Once you have your goal, you’ll need to gather a team of employees you trust from across the business. Having a diverse group of perspectives and opinions will not only make the analysis more successful, but it’ll also provide direct lines of communication across the company that may lead to discoveries that save the company money.
With your goal and team assembled, you’ll need to map out the appropriate table ubiquitous with a SWOT analysis. You’ll often see examples of this table of a SWOT analysis for a business broken into 4 quadrants with the internal factors on the top row and the external factors on the bottom.
As your team’s discussions develop, record each piece into its corresponding box. When considering what are the strengths and weaknesses — as well as the opportunities and threats — of a company, consider these lists of questions you can ask as you conduct a SWOT analysis of a business.
- Which processes are most successful?
- What are your most valuable assets? (team, skills, proprietary knowledge, network, brand reputation, etc.)
- What physical assets do you have? (customers, cash, equipment, patents, technology, etc.)
- What advantages do you have over your competition?
- Where are you less than competitive?
- What needs improvement (products, services, policies, procedures, promotional strategies, etc.)?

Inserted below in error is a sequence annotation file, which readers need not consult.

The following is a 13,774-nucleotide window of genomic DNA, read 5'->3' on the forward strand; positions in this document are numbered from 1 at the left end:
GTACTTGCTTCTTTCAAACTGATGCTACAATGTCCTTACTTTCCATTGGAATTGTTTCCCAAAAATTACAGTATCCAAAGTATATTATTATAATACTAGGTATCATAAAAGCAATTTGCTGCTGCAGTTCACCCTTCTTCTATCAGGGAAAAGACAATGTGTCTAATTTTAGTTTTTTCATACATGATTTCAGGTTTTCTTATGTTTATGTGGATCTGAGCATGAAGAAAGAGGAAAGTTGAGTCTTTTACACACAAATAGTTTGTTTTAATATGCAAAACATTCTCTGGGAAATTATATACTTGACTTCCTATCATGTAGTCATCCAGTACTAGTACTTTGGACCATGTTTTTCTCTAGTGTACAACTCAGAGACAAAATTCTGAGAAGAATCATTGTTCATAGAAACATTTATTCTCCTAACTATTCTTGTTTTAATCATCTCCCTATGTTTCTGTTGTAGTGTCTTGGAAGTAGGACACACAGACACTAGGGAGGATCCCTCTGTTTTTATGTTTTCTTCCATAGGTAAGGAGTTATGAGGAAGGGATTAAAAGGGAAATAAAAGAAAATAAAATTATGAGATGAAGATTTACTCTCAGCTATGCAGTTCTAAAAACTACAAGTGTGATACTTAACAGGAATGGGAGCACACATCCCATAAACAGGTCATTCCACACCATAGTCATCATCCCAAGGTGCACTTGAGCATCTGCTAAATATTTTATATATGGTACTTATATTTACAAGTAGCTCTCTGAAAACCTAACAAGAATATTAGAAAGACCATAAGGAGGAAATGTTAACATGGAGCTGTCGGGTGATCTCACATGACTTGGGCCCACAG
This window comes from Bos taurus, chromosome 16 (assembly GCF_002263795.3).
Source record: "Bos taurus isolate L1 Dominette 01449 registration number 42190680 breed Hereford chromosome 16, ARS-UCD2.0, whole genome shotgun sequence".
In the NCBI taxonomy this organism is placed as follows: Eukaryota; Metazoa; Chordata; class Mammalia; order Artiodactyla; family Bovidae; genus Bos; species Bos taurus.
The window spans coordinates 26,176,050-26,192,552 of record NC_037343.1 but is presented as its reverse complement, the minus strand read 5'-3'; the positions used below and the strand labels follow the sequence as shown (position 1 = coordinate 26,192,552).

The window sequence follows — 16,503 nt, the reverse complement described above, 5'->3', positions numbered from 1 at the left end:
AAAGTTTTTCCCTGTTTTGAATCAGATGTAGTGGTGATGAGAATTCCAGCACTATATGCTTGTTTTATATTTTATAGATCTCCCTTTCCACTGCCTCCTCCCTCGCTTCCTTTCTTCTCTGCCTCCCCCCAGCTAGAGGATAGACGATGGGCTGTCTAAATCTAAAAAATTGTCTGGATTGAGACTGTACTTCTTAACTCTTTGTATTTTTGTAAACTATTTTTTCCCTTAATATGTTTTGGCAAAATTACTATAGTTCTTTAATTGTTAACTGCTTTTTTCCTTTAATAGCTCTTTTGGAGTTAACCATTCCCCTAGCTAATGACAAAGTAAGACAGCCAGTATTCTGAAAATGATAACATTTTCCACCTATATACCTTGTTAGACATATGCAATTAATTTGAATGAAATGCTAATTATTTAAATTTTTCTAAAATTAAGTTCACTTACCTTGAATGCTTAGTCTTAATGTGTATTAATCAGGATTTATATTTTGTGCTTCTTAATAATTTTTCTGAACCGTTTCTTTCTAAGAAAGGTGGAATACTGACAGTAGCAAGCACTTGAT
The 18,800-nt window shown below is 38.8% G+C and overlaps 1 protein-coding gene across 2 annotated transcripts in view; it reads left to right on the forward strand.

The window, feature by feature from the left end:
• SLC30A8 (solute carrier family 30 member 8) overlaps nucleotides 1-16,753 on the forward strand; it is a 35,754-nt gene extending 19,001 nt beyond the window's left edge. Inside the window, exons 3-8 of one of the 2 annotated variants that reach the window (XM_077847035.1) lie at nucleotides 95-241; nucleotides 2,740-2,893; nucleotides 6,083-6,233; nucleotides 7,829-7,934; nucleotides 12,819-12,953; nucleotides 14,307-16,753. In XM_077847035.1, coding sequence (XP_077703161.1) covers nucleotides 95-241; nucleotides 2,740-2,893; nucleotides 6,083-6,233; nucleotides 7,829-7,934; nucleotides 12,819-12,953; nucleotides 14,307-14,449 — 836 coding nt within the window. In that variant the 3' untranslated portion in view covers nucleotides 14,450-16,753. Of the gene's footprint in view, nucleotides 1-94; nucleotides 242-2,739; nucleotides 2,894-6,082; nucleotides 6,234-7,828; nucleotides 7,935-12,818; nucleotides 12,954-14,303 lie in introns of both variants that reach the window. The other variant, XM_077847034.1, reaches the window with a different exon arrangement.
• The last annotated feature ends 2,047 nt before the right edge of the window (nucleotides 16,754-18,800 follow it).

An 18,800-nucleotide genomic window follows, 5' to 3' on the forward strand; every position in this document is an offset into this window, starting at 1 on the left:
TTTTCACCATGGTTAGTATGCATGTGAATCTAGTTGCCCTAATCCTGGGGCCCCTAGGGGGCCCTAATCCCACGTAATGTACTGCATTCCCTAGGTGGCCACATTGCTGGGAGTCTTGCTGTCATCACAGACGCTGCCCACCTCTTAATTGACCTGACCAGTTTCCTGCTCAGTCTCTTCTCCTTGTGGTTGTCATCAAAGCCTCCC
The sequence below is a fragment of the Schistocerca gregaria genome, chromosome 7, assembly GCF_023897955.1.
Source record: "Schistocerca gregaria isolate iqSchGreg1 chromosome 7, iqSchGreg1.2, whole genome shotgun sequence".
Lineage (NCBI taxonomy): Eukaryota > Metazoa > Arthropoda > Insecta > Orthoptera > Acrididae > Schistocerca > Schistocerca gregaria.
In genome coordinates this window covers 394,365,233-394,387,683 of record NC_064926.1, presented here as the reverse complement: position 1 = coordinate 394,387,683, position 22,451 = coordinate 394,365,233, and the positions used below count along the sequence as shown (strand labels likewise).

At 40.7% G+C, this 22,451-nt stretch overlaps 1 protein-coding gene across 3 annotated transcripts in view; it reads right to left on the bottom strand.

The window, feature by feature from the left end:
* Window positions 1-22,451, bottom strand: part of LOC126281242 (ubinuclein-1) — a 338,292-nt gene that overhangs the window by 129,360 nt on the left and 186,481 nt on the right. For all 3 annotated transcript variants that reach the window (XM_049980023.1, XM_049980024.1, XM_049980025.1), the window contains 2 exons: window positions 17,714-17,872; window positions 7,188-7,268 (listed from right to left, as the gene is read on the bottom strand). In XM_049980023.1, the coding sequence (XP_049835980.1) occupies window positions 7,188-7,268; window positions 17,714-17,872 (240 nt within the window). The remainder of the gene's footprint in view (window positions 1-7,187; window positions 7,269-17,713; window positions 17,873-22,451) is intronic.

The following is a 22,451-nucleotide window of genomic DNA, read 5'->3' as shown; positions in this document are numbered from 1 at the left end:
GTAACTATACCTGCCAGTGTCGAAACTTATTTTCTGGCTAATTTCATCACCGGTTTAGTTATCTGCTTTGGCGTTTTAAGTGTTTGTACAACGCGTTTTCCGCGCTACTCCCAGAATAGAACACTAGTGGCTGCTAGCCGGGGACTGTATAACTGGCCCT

- Which physical assets need to be addressed (cash, equipment, facilities, decor, vehicles, etc.)
- Are there open positions in essential roles on your team?
- Is your location best suited for your needs?
- Do customers like working with you?
- In which areas is your market growing?
- How can you take advantage of business trends?
- Which events will allow you to build awareness of the business?
- Are there upcoming changes to regulations that might be of your benefit?
- How are larger consumer trends impacting the way people interact with your industry as a whole?
- Are there market trends that could threaten you?
- Are customers leaving for another competitor?
- Will suppliers be able to maintain their quality at the same prices?
- Are you able to keep up with shifts and demands in technology?
SWOT Analysis Template
You can craft your own SWOT analysis for your business plan based on the above examples; however, some people might prefer working off a template.
A web search yields several free results for SWOT analysis templates, including downloadable templates from Smartsheet, MindTools and Creately. Formats range from spreadsheets to graphic-heavy templates that can be exported to Microsoft Excel, PowerPoint or other platforms.
The Importance of a SWOT Analysis Business Plan
The importance of conducting a SWOT analysis grows as your business matures, given that you gain more value and have more at stake as time goes on. While review and analysis can cause anxiety for some business owners, there are 5 primary benefits to performing a SWOT analysis that allow you to improve your overall approach to your business plan.